The two searches above are helpful when you're not sure about the exact name you're looking for in a database, but you at least happen to know some of the characters it contains. Next, you'll search a range of characters.

5. Match a Range of Characters

You can use a dash between a range of characters to locate a string using REGEXP. For instance, to retrieve all first_name's containing letters a-d, use the syntax below.

mysql> SELECT
       customer_id,
       first_name,
       last_name
       FROM customers
       WHERE first_name REGEXP '[a-d]';

Output.

+-------------+------------+-----------+
| customer_id | first_name | last_name |
+-------------+------------+-----------+
|           1 | JANE       | SMITH     |
|           2 | MARY       | ROE       |
|           4 | MARY       | FREDRICK  |
|           5 | BANNIE     | ISAAC     |
+-------------+------------+-----------+
4 rows in set (0.00 sec)

To match any zip codes that contain numbers 0-9, run the SQL command below.

mysql> SELECT
       customer_id,
       first_name,
       last_name,
       zip
       FROM customers
       WHERE zip REGEXP '[0-9]';

Output.

+-------------+------------+-----------+------+
| customer_id | first_name | last_name | zip  |
+-------------+------------+-----------+------+
|           1 | JANE       | SMITH     | 8659 |
|           3 | JOHN       | DOE       | 8659 |
|           4 | MARY       | FREDRICK  | 8659 |
+-------------+------------+-----------+------+
3 rows in set (0.00 sec)

In a production environment, you can use the above approaches to validate records. For instance, if you'd like to send text messages to your customers, you can filter records that only contain numeric phone numbers. Next, you'll match substrings.

6. Match a Substring

You can match a substring at any position in MySQL using regular expressions. For instance, find all names that contain the substring AN in that order by running the query below.

mysql> SELECT
       customer_id,
       first_name,
       last_name
       FROM customers
       WHERE first_name REGEXP 'AN';

Output.

+-------------+------------+-----------+
| customer_id | first_name | last_name |
+-------------+------------+-----------+
|           1 | JANE       | SMITH     |
|           5 | BANNIE     | ISAAC     |
+-------------+------------+-----------+
2 rows in set (0.00 sec)

Next, find a substring at a specific position by using the syntax below.

mysql> SELECT
       customer_id,
       first_name,
       last_name
       FROM customers
       WHERE first_name REGEXP '^..NE';

Output.

+-------------+------------+-----------+
| customer_id | first_name | last_name |
+-------------+------------+-----------+
|           1 | JANE       | SMITH     |
+-------------+------------+-----------+
1 row in set (0.00 sec)

In most cases, you'll use substring to locate and replace erroneously entered data in MySQL. Next, you'll see how to use the character classes.

7. Match POSIX Character Classes

The MySQL REGEXP clause supports searching by character classes. This means you can search and return records that contain either alphabetical or numerical characters or even both.

For instance, use the syntax below to look for alphanumeric characters in the first_name field.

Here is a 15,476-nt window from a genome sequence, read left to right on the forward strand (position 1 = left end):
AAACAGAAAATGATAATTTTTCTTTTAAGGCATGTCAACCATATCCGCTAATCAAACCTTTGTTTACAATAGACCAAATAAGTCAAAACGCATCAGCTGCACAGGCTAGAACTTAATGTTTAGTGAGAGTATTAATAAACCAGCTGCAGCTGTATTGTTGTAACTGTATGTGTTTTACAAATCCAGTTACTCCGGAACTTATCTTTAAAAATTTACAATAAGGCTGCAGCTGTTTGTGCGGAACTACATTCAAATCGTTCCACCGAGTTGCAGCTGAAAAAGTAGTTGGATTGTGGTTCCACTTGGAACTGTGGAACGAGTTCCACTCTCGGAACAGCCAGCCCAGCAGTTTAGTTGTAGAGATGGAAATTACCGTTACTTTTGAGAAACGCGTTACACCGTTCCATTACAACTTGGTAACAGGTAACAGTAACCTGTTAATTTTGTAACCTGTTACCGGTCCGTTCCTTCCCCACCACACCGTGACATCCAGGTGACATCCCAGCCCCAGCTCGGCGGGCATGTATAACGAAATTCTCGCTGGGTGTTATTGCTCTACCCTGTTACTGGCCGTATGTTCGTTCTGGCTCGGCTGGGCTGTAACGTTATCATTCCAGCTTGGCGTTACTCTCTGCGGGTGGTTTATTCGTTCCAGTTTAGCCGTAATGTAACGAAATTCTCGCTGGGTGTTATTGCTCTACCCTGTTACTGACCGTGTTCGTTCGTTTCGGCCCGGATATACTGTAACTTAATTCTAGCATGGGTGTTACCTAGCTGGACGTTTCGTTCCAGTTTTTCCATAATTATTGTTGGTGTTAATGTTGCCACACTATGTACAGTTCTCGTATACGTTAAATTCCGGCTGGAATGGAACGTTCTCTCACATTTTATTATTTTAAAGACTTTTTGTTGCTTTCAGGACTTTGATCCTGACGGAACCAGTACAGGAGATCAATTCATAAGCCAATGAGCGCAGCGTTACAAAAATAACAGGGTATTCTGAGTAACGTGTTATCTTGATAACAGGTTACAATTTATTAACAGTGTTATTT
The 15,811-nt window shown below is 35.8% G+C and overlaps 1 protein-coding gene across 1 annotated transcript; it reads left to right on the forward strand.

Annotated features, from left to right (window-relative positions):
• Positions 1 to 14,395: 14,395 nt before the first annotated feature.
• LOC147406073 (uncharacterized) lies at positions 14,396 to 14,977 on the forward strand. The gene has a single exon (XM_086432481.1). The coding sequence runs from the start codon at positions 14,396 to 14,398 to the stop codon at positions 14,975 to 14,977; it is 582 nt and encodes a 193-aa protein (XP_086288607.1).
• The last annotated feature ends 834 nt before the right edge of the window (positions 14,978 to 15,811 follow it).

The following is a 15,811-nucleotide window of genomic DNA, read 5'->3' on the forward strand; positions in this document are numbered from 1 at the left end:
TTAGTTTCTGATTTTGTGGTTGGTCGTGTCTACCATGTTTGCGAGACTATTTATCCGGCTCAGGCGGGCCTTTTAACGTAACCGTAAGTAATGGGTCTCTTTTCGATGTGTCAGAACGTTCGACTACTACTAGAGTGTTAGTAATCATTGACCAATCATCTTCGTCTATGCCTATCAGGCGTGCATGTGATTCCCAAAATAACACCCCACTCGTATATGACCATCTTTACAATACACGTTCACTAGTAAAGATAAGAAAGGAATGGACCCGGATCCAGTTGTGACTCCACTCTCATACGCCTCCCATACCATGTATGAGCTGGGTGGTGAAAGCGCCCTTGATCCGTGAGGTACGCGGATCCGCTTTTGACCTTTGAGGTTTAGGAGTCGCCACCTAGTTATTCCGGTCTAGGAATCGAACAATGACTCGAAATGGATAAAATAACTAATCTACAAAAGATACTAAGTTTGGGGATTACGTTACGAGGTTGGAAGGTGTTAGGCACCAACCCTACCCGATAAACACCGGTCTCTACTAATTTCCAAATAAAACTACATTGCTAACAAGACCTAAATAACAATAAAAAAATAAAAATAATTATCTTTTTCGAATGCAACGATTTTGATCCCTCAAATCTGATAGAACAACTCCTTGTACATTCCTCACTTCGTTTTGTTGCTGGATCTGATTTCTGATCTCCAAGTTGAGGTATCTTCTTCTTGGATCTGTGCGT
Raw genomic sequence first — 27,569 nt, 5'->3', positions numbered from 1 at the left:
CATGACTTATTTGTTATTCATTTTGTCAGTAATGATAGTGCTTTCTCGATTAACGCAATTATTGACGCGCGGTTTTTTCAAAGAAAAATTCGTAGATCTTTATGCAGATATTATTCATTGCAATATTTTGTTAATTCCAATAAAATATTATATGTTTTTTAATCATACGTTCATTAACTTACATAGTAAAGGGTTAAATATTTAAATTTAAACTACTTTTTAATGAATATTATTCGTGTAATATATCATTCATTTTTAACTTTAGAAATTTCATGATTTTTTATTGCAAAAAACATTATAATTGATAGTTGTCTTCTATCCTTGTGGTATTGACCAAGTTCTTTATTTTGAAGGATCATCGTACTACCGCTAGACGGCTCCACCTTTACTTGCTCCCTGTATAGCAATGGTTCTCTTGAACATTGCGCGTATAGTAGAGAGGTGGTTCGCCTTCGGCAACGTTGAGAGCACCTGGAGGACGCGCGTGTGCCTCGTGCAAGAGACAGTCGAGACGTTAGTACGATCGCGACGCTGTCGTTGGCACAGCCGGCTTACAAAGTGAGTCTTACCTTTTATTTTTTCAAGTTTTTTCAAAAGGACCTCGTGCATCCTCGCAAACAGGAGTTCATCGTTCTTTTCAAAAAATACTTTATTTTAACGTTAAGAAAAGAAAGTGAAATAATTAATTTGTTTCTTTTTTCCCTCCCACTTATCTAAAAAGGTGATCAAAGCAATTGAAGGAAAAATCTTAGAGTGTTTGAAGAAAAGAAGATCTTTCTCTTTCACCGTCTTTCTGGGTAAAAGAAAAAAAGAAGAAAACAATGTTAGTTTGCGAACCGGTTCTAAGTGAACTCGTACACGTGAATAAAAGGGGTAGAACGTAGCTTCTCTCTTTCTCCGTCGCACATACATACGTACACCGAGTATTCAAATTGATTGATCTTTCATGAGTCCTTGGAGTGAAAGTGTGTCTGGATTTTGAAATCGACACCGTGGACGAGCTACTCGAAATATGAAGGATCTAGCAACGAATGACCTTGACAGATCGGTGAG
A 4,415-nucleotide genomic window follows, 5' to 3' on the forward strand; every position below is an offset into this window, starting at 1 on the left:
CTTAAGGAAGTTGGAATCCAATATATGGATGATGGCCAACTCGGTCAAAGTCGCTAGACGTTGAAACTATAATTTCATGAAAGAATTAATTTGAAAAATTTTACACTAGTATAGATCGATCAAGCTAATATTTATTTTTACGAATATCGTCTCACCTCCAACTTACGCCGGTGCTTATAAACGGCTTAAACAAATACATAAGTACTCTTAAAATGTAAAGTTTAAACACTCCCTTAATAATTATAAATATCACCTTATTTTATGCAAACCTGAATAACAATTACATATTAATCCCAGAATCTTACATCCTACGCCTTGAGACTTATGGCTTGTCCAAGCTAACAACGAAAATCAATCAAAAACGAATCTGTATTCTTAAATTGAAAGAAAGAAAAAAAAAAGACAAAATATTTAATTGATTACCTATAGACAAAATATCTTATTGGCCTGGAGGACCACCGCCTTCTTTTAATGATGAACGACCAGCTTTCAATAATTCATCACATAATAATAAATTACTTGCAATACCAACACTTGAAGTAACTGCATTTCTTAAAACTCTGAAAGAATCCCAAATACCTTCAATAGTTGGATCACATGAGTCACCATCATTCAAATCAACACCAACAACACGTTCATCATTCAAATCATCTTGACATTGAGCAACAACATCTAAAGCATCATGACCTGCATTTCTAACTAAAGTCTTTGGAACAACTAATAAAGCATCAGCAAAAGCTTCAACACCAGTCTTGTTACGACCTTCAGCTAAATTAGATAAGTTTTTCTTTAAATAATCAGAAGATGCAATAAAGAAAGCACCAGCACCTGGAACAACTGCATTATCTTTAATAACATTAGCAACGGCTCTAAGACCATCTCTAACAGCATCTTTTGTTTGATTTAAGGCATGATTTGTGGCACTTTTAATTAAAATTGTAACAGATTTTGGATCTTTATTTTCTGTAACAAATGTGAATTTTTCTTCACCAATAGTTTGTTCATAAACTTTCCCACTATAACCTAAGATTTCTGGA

mysql> SELECT
       customer_id,
       first_name,
       last_name
       FROM customers
       WHERE first_name REGEXP '[:alnum:]';

Since all first_name's contain alphanumeric characters, they should be listed as follows.

+-------------+------------+-----------+
| customer_id | first_name | last_name |
+-------------+------------+-----------+
|           1 | JANE       | SMITH     |
|           2 | MARY       | ROE       |
|           3 | JOHN       | DOE       |
|           4 | MARY       | FREDRICK  |
|           5 | BANNIE     | ISAAC     |
+-------------+------------+-----------+
5 rows in set (0.01 sec)

To search the alphabetical characters only, use the syntax below.

mysql> SELECT
       customer_id,
       first_name,
       last_name
       FROM customers
       WHERE first_name REGEXP '[:alpha:]' ;

Output.

+-------------+------------+-----------+
| customer_id | first_name | last_name |
+-------------+------------+-----------+
|           1 | JANE       | SMITH     |
|           2 | MARY       | ROE       |
|           3 | JOHN       | DOE       |
|           4 | MARY       | FREDRICK  |
|           5 | BANNIE     | ISAAC     |
+-------------+------------+-----------+
5 rows in set (0.00 sec)

To search digits only, for instance, to locate zip codes with numeric characters, run the SQL command below.

mysql> SELECT
       customer_id,
       first_name,
       last_name,
       zip
       FROM customers
       WHERE zip REGEXP '[:digit:]';

Output.

+-------------+------------+-----------+------+
| customer_id | first_name | last_name | zip  |
+-------------+------------+-----------+------+
|           1 | JANE       | SMITH     | 8659 |
|           3 | JOHN       | DOE       | 8659 |
|           4 | MARY       | FREDRICK  | 8659 |
+-------------+------------+-----------+------+
3 rows in set (0.00 sec)

Although this is not a definitive list of all MySQL regular expressions, it should help you grasp the basic concepts.

Conclusion

In this guide, you've created a sample database and a table. You've also tested the MySQL REGEXP function using different combinations. Use the knowledge in this guide when you want to perform complex searches in your next MySQL project.